Da Vinci Code Proof

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Why are so many people interested in Da Vinci Code proof? Why are so many readers and movie-goers scouring the Internet for additional clues and evidence to support the historical claims in Dan Brown’s book? Isn’t it just fiction? Isn’t the Ron Howard film just good, old fashioned, high-paced adventure?

Well, maybe some clarification is in order...

Except for pure fantasy such as “Star Wars” and “Lord of the Rings,” all of today’s fiction novelists write in two literary layers -- background and foreground. Background is the historical/geographical/cultural setting of the novel. Whether it’s Clancy, Grisham, Rice, or Brown, fiction writers look to establish credibility in their background through careful research and writing. Foreground is a different thing entirely -- it’s the storyline and characters. When it comes to fictional foreground, the sky’s the limit!

So, why all the hullabaloo about so-called “Da Vinci Code proof?”

The foreground in Dan Brown’s book is fiction. No issues there whatsoever. However, contrary to factual assertions made or implied throughout the novel, the background in Dan Brown’s book is also fiction. That’s the focus of the debate.

In fact, Dan Brown begins his book with a list of background “facts” to set the stage for the fictional foreground. The problem is the “facts” -- the so-called “Da Vinci Code proofs” -- are known half-truths, fabrications, and frauds. Let’s take a look:

    Brown’s proof claim: “The Priory of Sion -- a European secret society founded in 1099 -- is a real organization. In 1975, Paris’s Bibliotheque Nationale discovered parchments known as Les Dossiers Secrets, identifying numerous members of the Priory of Sion, including Sir Isaac Newton, Botticelli, Victor Hugo, and Leonardo da Vinci.”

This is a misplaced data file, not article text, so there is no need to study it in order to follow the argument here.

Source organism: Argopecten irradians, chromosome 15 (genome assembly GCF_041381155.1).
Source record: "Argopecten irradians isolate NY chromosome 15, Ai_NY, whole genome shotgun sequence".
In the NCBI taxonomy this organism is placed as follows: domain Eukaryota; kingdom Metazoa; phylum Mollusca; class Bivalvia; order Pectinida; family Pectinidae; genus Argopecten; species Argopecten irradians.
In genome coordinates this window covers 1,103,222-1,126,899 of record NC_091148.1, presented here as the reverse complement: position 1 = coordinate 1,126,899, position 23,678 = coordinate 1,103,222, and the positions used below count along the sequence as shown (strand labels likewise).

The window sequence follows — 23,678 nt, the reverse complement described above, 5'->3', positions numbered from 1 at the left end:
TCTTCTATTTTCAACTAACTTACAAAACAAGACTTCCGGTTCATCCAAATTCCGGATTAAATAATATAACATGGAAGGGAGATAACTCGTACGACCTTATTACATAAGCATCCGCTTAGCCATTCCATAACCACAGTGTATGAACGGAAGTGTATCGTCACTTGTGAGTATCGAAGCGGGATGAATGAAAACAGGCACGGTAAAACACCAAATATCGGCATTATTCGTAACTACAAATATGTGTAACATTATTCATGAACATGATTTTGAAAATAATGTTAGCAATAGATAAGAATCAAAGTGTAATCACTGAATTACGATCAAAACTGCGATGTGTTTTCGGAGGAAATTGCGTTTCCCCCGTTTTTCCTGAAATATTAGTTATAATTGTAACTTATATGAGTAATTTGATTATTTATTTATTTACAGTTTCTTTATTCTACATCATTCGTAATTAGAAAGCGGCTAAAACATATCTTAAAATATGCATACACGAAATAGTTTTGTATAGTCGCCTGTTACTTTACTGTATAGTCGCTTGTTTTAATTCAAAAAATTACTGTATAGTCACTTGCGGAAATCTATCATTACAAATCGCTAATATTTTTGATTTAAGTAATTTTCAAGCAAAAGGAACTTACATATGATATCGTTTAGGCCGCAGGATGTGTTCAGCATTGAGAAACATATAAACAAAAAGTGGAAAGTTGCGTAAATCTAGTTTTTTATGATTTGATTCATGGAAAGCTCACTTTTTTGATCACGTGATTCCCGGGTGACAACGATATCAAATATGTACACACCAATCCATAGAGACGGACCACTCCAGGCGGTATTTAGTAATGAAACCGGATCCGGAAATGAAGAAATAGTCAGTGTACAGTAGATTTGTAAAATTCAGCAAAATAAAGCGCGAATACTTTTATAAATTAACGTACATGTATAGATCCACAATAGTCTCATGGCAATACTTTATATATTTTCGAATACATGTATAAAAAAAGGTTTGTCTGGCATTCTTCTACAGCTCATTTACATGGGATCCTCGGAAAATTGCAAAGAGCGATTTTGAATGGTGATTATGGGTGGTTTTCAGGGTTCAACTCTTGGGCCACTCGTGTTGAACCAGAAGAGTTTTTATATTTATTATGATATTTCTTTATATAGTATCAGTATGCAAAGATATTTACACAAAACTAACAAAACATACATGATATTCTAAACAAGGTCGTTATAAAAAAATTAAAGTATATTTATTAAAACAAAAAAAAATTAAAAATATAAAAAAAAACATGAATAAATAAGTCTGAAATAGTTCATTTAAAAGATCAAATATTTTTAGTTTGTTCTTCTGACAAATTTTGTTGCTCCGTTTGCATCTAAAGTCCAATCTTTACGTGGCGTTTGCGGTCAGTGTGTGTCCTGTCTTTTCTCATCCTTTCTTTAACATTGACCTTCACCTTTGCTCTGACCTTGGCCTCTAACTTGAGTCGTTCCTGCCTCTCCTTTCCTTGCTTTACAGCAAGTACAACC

The real facts: The “Priory of Sion” was registered with the French government in 1956 by a man named Pierre Plantard. Plantard was later found guilty of planting forged documents called Les Dossiers Secrets in the Bibliotheque Nationale. It was an elaborate hoax that was clearly exposed during the 1990’s in a series of articles and a BBC documentary.1

    Brown’s proof claim: “The Vatican prelature known as Opus Dei is a deeply devout Catholic sect that has been the topic of recent controversy due to reports of brainwashing, coercion, and a dangerous practice known as ‘corporal mortification.’ Opus Dei has just completed construction of a $47 million National Headquarters at 243 Lexington Avenue in New York City.”
The real facts: Opus Dei is a conservative religious organization within the Roman Catholic Church. Contrary to the novel’s portrayal of shadowy monks, there are no monks in the organization. In fact, the organization is comprised of 97% lay persons who merely believe in a return to a more conservative religious style. For instance, listening to mass in Latin. Yes, they have a facility in New York City, but that’s where the truth ends.2

    Brown’s proof claim: “All descriptions of artwork, architecture, documents, and secret rituals in this novel are accurate.”
The real facts: Throughout the novel, references are made to documents such as Les Dossiers Secrets that are known frauds. The so-called rituals come from these and similar documents. The codes and ciphers buried in well-known artwork and architecture are pure fun and fantasy.

Da Vinci Code Proof – There is None When it comes to Da Vinci Code proof, we learn there’s no such thing. Dan Brown’s book and Ron Howard’s film are simply action-packed fictional adventures. The proof claims in the Da Vinci Code are pure fabrications. It’s very easy to establish that the foreground and background in the Da Vinci Code are fiction and fantasy. When all is said and done, any notion of Da Vinci Code proof is gone. What we’re left with is a phenomenal marketing coup pulled off by an author and his publisher.

Da Vinci Code Truth – Learn More!

1 Laura Miller, “The Da Vinci Con,” The New York Times Book Review, Sunday, February 22, 2004, 23;
Hank Hanegraaff and Paul L. Maier, The Da Vinci Code: Fact or Fiction?, Wheaton: Tyndale House Publishers, 2004, 12.
2 www.OpusDei.org


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